|Polonnoye, Ukraine, 2013 (EHG)|
"When It Takes A Village: Applying Cluster research Techniques"Monday, August 8th, 3-4:15 P.M.
Sometimes tracking one’s immigrant ancestors tests all one’s research acumen. Identifying a subject ancestor, his/her origins, and parentage; tracking that subject through time; and constructing biographies to place that person in his/her social context is best approached by broadening one’s research to include other family members, associates and neighbors.
The main case study regards tracking a previously unknown woman who arrived at Ellis Island with my great grandfather. I sought to identify her kinship relationship to my family (if there was one).
A version of this talk appeared in written form: "When It Takes a Village: Applying Cluster Research Techniques," Avotaynu 31:2:3-9 (2015).
"Beyond the Manifest: Applying the Genealogical Proof Standard to Confirm One's Ancestral Origins"Wednesday, August 10th, 9-10:15 A.M.
Knowing our immigrant ancestor's community of origin is critical to being able to follow his or her path backward to the old country. It benefits our research to be completely clear which of several similarly named communities is our target. Adhering to the guidelines of the Genealogical Proof Standard (GPS) will help critically evaluate the information collected from our family stories and from records.
The GPS requires rigor in our research methodology. With its application and a well-designed research plan, we assure that our findings are robust and our conclusions not easily challenged.
Using the community known in Yiddish as Lubin (pronounced LooBEEN), this talk will explore applied methodology and suggested genealogical sources and techniques applicable to Eastern European research. Resources include gazetteers, landsmanshaft burial data, online archival material, and Shoah databases.
An earlier version of this talk appeared in written form: "Using Landsmanshaft Burial Plots to Discover and Confirm the Location of a Family Shtetl," Avotaynu 27:1:3-9 (2011).
"Learning Our Craft: Online Opportunities for Improving Our Research Skills"Thursday, August 11th, 4:30-5:45 P.M.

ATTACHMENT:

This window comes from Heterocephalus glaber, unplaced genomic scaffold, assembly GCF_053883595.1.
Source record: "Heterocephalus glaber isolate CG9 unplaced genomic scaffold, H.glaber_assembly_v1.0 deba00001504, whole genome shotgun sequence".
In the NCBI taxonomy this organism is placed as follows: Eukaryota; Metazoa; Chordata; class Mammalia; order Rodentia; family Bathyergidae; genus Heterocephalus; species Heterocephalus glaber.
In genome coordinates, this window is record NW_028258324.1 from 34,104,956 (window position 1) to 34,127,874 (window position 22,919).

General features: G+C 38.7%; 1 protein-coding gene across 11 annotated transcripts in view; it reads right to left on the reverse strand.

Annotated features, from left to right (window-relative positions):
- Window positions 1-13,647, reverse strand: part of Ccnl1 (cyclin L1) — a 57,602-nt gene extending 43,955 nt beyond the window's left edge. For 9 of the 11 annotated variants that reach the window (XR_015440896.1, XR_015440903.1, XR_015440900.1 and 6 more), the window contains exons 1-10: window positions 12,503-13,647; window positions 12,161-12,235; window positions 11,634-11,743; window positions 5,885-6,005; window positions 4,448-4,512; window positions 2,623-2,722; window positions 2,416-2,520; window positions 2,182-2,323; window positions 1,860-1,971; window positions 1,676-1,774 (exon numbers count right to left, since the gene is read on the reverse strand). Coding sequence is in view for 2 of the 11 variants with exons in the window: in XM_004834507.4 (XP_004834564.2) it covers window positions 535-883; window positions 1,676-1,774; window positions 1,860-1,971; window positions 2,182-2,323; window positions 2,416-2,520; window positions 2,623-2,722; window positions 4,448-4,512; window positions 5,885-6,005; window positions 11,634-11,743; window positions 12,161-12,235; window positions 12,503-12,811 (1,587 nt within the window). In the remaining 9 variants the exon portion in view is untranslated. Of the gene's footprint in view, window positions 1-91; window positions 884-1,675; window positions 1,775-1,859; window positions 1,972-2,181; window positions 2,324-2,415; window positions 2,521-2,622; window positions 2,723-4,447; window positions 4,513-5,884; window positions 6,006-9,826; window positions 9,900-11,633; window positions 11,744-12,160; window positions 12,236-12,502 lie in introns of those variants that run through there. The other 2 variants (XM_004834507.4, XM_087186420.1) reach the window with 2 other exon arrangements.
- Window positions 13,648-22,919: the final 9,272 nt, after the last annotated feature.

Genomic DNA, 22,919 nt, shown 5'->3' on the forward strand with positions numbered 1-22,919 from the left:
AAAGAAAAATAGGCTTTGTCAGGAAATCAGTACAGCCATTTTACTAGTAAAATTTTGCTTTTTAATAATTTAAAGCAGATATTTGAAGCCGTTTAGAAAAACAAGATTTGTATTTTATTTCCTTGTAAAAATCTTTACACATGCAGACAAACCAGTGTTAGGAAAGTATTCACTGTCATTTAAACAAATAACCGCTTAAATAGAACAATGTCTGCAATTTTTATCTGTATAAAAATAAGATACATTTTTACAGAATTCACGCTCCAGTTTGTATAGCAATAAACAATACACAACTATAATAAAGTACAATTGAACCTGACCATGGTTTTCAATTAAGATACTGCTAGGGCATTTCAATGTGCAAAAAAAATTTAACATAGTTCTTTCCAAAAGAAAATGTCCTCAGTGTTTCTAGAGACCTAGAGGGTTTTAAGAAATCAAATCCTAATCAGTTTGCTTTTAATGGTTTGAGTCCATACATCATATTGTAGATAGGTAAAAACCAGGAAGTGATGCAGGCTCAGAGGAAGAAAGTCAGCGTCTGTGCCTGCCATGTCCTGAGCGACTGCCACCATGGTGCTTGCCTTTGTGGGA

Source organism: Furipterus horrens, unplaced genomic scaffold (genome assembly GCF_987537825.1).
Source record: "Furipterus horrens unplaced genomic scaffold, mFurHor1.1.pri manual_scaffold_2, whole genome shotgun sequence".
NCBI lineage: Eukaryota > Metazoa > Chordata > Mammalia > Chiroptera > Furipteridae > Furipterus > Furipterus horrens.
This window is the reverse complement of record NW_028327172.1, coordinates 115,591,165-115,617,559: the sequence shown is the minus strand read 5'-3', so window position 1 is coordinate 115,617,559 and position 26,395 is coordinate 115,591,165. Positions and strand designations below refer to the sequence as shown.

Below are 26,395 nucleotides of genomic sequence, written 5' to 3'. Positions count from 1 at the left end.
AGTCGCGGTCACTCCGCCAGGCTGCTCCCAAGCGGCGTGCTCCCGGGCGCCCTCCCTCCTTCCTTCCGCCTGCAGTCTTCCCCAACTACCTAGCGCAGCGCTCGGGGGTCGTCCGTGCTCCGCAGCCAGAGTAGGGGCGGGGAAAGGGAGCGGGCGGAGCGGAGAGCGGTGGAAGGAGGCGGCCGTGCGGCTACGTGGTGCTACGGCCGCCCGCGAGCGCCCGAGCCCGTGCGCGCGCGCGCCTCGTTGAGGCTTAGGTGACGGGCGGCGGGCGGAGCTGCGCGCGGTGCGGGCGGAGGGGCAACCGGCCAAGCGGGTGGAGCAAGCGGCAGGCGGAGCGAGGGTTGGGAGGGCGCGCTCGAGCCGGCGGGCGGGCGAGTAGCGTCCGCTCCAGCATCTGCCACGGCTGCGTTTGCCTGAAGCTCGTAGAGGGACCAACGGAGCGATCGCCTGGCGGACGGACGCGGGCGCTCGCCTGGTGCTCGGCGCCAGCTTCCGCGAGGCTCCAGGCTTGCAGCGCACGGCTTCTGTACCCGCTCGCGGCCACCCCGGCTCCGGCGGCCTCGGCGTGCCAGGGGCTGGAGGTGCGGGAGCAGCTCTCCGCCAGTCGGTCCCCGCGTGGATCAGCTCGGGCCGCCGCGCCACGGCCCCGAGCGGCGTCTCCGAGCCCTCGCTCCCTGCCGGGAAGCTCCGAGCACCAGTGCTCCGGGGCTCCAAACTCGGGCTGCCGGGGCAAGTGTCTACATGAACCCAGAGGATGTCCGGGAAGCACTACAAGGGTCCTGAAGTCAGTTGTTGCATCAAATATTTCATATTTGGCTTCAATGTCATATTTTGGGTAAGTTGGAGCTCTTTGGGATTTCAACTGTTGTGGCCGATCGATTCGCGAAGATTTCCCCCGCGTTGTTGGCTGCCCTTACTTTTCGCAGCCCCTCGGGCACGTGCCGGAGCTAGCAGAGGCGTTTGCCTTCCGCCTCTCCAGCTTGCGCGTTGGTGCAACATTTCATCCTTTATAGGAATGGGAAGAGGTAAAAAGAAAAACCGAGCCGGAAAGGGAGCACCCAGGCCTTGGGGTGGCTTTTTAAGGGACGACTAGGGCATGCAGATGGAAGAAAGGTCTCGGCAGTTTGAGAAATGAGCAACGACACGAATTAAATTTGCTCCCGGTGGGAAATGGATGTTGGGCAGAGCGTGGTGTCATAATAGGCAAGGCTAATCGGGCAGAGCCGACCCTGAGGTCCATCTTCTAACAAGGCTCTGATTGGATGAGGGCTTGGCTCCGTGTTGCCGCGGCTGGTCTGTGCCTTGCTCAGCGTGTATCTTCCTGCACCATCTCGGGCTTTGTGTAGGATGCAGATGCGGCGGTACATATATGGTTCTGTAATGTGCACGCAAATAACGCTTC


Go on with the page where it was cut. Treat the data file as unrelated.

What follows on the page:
OK, I admit it. I am a podcast junkie. When I walk the dog most mornings and afternoons, I am listing to one of several genealogy-relevant podcasts on my iPod. In this way I get my fix, I stay up-to-date and educated on my craft and I get away from the darn computer to do something good for my body!
I occasionally take advantage of genealogy webinars and other online videos from a variety of sources.
I have taken online courses over several weeks from the National Genealogical Society, Family Tree Magazine and, especially, JewishGen.
And most recently, I completed a certificate online course in genealogical research offered by Boston University.
Since there are many different learning styles, this talk will focus on types of online learning opportunities (their strengths and weaknesses) and where one may find them. We’ll also discuss creating a personalized learning plan for not only selecting the best online learning opportunities to meet our needs and learning styles, but also fitting learning opportunities into our busy lives.
I have not been blogging much here lately because, among other things, I am responsible for the IAJGS 2016 conference blog. Please check it out at http://www.iajgs2016.org/blog/. Or, one may go to the conference homepage, and click on the News/Blog Tab on the top right.
You may subscribe to that blog via FeedBurner. Click on the Feedburner link on the blog page, provide the requested information, confirm your subscription when you receive an email, and, after that, you will receive daily email messages with blog post content.
I am looking forward to seeing you in Seattle!